159-5 Manganese Oxides in Iron Ore Province Soils, Brazil and Their Relations with Trace Elements.

Poster Number 2323

See more from this Division: S09 Soil Mineralogy
See more from this Session: Minerals In the Environment: II
Monday, October 22, 2012
Duke Energy Convention Center, Exhibit Hall AB, Level 1
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Regla Toujaguez1, Amaury Carvalho Filho2, Nilton Curi1, João José Marques1, Edgard Shinzato1, Diego A. Freitas1, Elen A. Jesus1, Cláudia G. Labory1 and Luiz-Roberto G. Guilherme1, (1)Federal University of Lavras, Lavras, Brazil
(2)Embrapa Solos, Rio de Janeiro, Brazil
Poster Presentation
  • Poster REGLA SSSA 21 out [Modo de Compatibilidade].pdf (1.3 MB)
  • The mineralogy of manganese (Mn) oxides is highly variable and complex, since the number of minerals is large and the knowledge of their structures imprecise. In view of the scarcity of specific papers on Mn oxides in Brazilian soils and their unusually high contents in some soils of one of the Iron Ore Province (IOP) of Minas Gerais State, this study aimed to characterize the chemistry and mineralogy of these oxides in the soils of this region, stratifying them according to the parent material and their relations with trace elements (TE). The study was conducted in a representative area of the IOP, in an area of environmental protection of Belo Horizonte city (APA Sul RMBH), with 1,625.32 km2. Soils with high Mn contents of three distinct parent materials were sampled and characterized: itabirites, ferruginous dolomites and serpentinites, as well as some soils derived from other parent materials within the IOP. Some IOP soils have extraordinarily high Mn contents in the fine earth fraction, mainly soils derived from the ferruginous dolomites of the Gandarela Formation (Mn until 69 g kg -1). Diverse manganese oxides were identified by x-ray diffraction (XRD) and high-resolution imaging and electron diffraction (TEM) without concentration pretreatments especially: todorokite, lithiophorite and pyrolusite with Ni and Cr associated in the soils clay fraction. The influence of the parent material on the chemistry and mineralogy of Mn oxides was stronger than the weathering degree of Mn-rich soils.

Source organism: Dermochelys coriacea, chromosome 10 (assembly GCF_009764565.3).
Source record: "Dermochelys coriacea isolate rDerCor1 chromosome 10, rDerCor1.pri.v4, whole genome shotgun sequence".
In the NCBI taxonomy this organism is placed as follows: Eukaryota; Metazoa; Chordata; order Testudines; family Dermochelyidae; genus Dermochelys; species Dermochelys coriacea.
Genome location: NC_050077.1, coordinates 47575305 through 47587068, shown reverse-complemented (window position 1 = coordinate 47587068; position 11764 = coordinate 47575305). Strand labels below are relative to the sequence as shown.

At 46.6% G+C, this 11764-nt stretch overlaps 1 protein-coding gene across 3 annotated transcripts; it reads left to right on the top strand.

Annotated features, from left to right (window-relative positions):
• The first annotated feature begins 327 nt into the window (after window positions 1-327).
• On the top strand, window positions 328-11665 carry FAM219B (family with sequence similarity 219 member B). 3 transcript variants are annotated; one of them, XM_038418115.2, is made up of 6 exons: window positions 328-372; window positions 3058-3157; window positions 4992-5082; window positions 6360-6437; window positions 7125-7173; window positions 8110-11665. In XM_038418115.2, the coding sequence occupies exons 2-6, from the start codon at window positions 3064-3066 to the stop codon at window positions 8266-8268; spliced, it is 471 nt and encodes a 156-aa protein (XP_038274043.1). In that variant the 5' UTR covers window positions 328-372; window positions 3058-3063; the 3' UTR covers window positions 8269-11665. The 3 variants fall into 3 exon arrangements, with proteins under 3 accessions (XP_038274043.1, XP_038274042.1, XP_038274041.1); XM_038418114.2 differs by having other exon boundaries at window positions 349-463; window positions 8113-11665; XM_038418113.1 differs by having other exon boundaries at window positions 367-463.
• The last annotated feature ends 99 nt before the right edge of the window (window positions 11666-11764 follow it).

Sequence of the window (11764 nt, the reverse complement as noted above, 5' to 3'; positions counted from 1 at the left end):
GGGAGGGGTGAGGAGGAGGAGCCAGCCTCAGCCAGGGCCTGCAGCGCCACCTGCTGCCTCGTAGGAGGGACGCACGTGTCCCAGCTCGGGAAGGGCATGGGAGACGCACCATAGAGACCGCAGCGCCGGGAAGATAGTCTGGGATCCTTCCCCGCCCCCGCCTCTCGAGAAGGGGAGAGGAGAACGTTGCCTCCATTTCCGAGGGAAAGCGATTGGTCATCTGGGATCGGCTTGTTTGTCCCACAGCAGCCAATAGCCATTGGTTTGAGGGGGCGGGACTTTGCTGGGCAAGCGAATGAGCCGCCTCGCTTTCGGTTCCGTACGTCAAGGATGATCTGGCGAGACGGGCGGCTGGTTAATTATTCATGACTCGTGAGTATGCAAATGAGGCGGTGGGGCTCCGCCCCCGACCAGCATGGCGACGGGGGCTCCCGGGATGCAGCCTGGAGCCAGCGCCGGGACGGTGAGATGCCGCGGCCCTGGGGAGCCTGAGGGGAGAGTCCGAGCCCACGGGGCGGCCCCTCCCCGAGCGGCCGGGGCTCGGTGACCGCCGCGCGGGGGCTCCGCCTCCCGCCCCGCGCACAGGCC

See more from this Division: S09 Soil Mineralogy
    See more from this Session: Minerals In the Environment: II